Optimising chlorophyll production to boost cereal returns

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A unique crop enhancer that improves chlorophyll production and maximises green leaf area is producing some impressive yield increases in cereal crops.

Klorofill is a liquid formulation of pentanoate, an organic compound that contains a keto acid, a vital precursor in chlorophyll manufacture within plants. 

“Chlorophyll is essential for photosynthesis, so maintaining efficient production is key for healthy yields and profits,” says Agrovista technical manager John Murrie.

All crops stand to benefit, he adds. “Klorofill can help high potential crops live up to their promise by optimising yield, quality and return on investment, especially during rapid spring growth, when chlorophyll production can lag demand. 

“Plants can also be subject to stress during these times, which causes them to reduce chlorophyll production, compounding the problem.

“Pentanoate can reverse the suppression of the chlorophyll pathway, significantly increasing the net photosynthetic rate and gas exchange capacity in stress conditions.

“Klorofill seems to build a bigger flag leaf and convert this into yield in many cases. We’ve seen 0.4-0.5t/ha increases in wheat and barley crops on farm.”

Derived from plant material, Klorofill is supplied in a fully soluble and tank-mixable liquid formulation applied at 1 litre/ha. It can be partnered with fungicides, plant growth regulators and magnesium, a vital chlorophyll building block, and other nutrients.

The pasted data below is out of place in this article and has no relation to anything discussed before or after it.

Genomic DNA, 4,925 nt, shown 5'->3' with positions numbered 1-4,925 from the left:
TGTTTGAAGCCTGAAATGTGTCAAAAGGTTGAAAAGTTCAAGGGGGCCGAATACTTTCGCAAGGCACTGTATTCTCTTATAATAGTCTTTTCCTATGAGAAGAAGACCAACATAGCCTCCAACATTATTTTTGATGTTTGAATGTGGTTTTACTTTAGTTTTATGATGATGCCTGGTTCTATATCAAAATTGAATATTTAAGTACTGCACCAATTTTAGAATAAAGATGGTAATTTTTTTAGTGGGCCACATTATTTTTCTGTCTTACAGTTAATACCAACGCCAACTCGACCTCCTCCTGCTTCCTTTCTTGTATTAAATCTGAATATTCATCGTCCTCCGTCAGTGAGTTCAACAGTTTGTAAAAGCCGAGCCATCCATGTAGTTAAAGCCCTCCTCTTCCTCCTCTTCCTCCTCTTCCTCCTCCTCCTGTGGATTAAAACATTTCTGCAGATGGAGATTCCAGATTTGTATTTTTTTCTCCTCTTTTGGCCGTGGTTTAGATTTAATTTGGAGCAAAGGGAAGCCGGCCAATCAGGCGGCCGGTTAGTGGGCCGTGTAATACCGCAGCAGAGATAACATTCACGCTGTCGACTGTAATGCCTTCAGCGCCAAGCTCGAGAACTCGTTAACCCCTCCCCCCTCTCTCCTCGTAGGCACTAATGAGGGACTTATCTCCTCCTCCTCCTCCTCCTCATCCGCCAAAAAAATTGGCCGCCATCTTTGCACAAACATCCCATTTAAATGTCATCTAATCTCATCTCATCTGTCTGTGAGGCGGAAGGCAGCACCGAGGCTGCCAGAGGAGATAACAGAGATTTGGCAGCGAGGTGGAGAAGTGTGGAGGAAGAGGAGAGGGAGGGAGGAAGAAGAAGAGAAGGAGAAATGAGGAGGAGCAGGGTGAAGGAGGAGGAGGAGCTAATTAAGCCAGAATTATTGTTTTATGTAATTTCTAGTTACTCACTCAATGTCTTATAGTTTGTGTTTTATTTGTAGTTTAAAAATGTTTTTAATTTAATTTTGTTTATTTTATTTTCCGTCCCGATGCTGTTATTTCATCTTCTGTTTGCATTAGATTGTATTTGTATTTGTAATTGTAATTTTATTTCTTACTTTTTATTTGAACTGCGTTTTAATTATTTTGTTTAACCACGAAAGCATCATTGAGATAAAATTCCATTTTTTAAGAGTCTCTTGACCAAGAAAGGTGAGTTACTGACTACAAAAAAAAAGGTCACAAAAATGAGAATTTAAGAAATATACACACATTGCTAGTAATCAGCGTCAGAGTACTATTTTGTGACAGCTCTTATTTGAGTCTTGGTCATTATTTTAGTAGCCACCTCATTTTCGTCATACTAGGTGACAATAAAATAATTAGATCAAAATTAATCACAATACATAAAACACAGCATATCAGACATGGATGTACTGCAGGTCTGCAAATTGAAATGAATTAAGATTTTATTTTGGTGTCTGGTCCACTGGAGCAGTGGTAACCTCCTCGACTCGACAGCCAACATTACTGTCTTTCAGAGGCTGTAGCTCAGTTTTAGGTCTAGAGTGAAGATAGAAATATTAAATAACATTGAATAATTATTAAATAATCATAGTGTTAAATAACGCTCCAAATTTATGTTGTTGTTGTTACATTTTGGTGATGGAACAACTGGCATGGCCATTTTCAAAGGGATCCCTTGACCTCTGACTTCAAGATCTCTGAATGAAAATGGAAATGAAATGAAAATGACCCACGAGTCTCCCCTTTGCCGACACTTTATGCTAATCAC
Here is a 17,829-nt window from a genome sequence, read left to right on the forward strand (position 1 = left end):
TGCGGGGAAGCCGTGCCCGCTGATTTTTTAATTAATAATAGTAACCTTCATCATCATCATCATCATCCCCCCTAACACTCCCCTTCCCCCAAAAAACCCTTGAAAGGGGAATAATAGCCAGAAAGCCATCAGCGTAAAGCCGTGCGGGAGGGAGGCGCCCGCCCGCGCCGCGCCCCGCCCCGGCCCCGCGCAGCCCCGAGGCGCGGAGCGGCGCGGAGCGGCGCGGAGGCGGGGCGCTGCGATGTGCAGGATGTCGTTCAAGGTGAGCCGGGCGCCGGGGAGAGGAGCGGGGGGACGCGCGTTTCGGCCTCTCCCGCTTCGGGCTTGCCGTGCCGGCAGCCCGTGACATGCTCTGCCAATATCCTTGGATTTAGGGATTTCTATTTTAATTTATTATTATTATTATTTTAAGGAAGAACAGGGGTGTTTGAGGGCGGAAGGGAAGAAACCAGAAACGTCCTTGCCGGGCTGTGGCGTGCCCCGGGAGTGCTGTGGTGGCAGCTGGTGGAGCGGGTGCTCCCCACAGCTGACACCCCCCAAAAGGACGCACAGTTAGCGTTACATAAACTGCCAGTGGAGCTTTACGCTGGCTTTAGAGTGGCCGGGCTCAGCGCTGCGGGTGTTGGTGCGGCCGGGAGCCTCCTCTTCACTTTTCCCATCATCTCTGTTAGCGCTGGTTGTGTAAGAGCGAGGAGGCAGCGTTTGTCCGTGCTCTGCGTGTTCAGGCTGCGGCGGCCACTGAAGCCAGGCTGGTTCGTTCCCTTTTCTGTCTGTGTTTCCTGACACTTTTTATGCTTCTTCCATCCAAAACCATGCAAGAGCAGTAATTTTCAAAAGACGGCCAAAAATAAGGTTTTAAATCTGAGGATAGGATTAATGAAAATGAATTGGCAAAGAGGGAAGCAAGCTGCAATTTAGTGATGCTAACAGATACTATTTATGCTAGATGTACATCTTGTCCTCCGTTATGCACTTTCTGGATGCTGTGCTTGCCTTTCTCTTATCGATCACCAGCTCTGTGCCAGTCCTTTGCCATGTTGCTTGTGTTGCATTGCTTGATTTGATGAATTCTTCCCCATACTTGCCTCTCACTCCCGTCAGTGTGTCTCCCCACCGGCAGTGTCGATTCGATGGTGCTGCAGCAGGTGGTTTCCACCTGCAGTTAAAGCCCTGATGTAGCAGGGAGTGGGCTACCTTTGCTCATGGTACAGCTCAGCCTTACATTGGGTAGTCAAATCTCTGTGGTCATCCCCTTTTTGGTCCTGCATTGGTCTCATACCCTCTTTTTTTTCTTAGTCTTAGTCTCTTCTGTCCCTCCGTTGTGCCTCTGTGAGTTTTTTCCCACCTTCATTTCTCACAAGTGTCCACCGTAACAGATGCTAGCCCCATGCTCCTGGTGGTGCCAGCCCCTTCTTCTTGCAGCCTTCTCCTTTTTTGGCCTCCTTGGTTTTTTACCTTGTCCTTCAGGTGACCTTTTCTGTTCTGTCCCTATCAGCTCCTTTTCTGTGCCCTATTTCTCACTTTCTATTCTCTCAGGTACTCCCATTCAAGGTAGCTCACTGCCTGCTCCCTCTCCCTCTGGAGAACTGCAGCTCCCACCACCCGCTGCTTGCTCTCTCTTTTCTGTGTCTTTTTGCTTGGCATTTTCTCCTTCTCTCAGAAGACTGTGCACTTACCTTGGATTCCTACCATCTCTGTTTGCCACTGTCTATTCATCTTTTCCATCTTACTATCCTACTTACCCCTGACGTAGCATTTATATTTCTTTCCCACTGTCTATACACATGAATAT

On winter wheat and winter feed barley, the product should be applied at T2 for maximum benefit, and on winter malting barley at T1. On spring barley the optimum timing is GS30 and it is not recommended on malting crops after that time.

Jim Anderson at Newton of Guthrie, near Arbroath, Angus, was keen to try Klorofill after getting good results with Terrasorb, an amino acid-based biostimulant designed to aid establishment and relieve early crop stress, over the previous two years.  

“When Andy Steven, our Agrovista agronomist, mentioned the benefits of Klorofill, I thought it was worth looking at, but I still wanted to see the results before I spent too much money.”

He treated 5ha of winter wheat and the same area of winter barley, both grown on medium loam soils, with 1 litre/ha at T2, during what was a pretty dry season.

The treatment achieved a 0.3-0.4t/ha uplift in the wheat and 0.6t/ha increase in the barley, according to the combine yield meter.

“In the wheat you could see to the mark where we had applied it – the flag leaf was bigger and greener and the whole crop looked healthier,” says Mr Anderson.

“The barley was different – I couldn’t see any difference in the growing crop, but when the combine went in it was obvious which area had the Klorofill. On the back of these results I’m now prepared to invest.”

Mr Anderson is treating 43ha of wheat for feed and distilling and 30ha of feed winter barley this season.

“Even if crops look set up well, after what I saw last year I’d have no qualms about using it,” he says. “We maybe won’t always get as big a return, but you never know what’s round the corner – it’s good insurance for the money.”

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